A basic economic principle is government ought to tax what we want to discourage, and not tax what we want to encourage.
For example, if we want less carbon dioxide in the atmosphere, we should tax carbon polluters. On the other hand, if we want more students from lower-income families to be able to afford college, we shouldn't put a tax on student loans.
Sounds pretty simple, doesn't it? Unfortunately, congressional Republicans are intent on doing exactly the opposite.
Earlier this year the Republican-led House passed a bill pegging student-loan interest rates to the yield on the 10-year Treasury note, plus 2.5 percentage points. "I have very little tolerance for people who tell me that they graduate with $200,000 of debt or even $80,000 of debt because there's no reason for that," Rep. Virginia Foxx (R-NC), the co-sponsor of the GOP bill, said.
Republicans estimate this will bring in around $3.7 billion of extra revenue, which will help pay down the federal debt.
In other words, it's a tax -- and one that hits lower-income students and their families. Which is why several leading Democrats, including Senate Majority Whip Dick Durbin, oppose it. "Let's make sure we don't charge so much in interest that the students are actually paying a tax to reduce the deficit," heargues.
(Republicans claim the President's plan is almost the same as their own. Not true. Obama's plan would lead to lower rates, limit repayments to 10 percent of a borrower's discretionary income, and fix the rate for the life of the loan.)
Meanwhile, a growing number of Republicans have signed a pledge -- sponsored by the multi-billionaire Koch brothers -- to oppose any climate-change legislation that might raise government revenues by taxing polluters.
Officially known as the "No Climate Tax Pledge," its signers promise to "oppose any legislation relating to climate change that includes a net increase in government revenue."
By now 411 current office holders nationwide have signed on, including the entire GOP House leadership, a third of the members of the House as a whole, and a quarter of U.S. senators.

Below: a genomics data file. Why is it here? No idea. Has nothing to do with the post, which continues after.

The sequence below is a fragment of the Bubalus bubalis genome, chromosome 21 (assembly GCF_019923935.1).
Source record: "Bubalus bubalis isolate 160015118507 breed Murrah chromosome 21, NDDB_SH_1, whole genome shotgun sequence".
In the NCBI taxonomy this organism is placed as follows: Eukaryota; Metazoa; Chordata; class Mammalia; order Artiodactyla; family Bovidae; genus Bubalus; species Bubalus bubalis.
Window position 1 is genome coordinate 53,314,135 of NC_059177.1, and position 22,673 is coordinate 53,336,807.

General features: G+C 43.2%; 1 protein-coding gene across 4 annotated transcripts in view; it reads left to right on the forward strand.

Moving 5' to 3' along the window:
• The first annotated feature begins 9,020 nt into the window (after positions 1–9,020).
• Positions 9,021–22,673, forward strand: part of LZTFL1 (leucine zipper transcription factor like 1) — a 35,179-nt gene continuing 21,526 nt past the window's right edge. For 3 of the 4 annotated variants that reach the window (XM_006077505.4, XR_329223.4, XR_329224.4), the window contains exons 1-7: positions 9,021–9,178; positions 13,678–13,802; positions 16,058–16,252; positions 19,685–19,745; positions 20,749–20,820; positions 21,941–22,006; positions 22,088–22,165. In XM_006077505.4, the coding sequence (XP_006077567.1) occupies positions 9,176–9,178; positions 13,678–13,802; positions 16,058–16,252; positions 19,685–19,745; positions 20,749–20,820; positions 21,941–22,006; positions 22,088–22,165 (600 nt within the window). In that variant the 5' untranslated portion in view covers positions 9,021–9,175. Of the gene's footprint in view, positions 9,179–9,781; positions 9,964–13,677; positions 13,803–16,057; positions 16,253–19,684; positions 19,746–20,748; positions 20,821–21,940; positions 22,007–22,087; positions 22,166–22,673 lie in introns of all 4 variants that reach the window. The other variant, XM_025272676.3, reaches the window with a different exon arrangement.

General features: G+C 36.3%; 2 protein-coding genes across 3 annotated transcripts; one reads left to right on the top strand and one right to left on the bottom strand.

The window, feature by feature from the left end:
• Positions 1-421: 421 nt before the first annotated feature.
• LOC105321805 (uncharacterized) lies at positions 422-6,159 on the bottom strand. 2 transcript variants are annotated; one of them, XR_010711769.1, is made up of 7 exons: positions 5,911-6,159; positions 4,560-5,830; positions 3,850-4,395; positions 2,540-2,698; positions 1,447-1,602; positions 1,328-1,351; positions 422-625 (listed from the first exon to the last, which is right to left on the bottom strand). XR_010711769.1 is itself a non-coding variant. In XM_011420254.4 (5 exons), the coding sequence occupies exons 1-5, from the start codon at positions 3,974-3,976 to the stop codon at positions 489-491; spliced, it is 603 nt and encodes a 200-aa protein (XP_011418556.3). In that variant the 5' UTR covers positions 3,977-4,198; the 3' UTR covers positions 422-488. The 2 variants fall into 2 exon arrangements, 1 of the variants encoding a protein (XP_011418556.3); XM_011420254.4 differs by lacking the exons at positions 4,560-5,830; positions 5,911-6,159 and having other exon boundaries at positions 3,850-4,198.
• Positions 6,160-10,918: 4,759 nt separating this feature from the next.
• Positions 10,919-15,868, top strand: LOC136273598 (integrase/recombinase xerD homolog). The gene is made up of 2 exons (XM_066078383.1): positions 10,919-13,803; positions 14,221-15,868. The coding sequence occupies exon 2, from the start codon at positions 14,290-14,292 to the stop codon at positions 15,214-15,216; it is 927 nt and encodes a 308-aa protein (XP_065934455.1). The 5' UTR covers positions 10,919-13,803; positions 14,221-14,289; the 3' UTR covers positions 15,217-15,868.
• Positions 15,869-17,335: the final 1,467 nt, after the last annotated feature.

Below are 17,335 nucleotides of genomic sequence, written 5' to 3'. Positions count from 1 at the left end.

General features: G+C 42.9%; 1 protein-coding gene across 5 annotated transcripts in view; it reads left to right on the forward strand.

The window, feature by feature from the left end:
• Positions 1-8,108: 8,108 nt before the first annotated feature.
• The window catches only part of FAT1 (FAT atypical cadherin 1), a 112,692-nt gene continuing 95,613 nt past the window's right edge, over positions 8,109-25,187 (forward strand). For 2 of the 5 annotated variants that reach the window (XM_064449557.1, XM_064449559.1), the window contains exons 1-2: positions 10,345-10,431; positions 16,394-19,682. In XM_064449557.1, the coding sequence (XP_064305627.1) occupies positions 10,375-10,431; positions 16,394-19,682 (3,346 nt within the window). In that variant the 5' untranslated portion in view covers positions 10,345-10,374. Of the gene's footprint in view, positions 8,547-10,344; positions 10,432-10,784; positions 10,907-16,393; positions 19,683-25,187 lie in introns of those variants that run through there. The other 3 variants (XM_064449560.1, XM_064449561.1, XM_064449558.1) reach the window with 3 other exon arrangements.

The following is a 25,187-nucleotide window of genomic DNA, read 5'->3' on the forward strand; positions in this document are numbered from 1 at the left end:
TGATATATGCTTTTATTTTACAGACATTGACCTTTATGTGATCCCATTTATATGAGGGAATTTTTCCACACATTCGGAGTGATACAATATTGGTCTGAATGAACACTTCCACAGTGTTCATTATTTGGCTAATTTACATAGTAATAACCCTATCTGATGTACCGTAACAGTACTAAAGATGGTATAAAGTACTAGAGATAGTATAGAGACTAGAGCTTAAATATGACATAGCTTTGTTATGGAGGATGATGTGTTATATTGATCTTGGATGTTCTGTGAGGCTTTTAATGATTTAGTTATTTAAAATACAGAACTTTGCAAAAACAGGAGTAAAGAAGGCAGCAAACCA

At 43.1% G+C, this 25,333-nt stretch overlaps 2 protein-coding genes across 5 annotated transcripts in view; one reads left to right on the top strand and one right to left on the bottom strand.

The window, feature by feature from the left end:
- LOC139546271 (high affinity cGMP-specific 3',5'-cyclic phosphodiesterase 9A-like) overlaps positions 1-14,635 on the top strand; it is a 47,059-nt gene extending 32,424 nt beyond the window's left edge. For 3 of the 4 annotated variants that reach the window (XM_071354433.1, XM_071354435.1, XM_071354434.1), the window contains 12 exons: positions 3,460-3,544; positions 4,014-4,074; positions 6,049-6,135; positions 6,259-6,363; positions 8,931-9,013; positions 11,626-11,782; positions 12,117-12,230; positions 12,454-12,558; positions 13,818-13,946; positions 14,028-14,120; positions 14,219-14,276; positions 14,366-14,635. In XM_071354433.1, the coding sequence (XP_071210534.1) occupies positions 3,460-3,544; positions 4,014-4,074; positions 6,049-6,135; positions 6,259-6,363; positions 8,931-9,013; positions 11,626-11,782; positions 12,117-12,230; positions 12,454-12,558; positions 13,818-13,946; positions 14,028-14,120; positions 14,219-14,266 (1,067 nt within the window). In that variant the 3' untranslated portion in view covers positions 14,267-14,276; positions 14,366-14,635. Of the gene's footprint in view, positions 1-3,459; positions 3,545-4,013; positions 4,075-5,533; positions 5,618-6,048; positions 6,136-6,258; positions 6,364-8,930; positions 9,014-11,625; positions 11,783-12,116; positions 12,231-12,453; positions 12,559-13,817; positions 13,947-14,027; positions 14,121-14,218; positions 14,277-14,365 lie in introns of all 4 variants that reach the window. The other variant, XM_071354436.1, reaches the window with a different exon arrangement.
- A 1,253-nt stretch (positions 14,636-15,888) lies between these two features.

The New Yorker's Jane Mayer reports that two successive efforts to control greenhouse-gas emissions by implementing cap-and-trade energy bills have died in the Senate, the latter specifically targeted by A.F.P.'s pledge.
Why are Republicans willing to impose a tax on students and not on polluters? Don't look for high principle.
Big private banks stand to make a bundle on student loans if rates on government loans are raised. They have thrown their money at both parties but been particularly generous to the GOP. A 2012 report by the nonpartisan Public Campaign shows that since 2000, the student loan industry has spent more than $50 million on lobbying.
Meanwhile, the Koch brothers -- whose companies are among America's 20 worst air-polluters -- have long been intent on blocking a carbon tax or a cap-and-trade system. And they, too, have been donating generously to Republicans to do their bidding.
We should be taxing polluters and not taxing students. The GOP has it backwards because its patrons want it that way.
ROBERT B. REICH, Chancellor's Professor of Public Policy at the University of California at Berkeley, was Secretary of Labor in the Clinton administration. Time Magazine named him one of the ten most effective cabinet secretaries of the last century. He has written thirteen books, including the best sellers "Aftershock" and "The Work of Nations." His film, "Inequality for All," will be out in September. He is also a founding editor of the American Prospect magazine and chairman of Common Cause.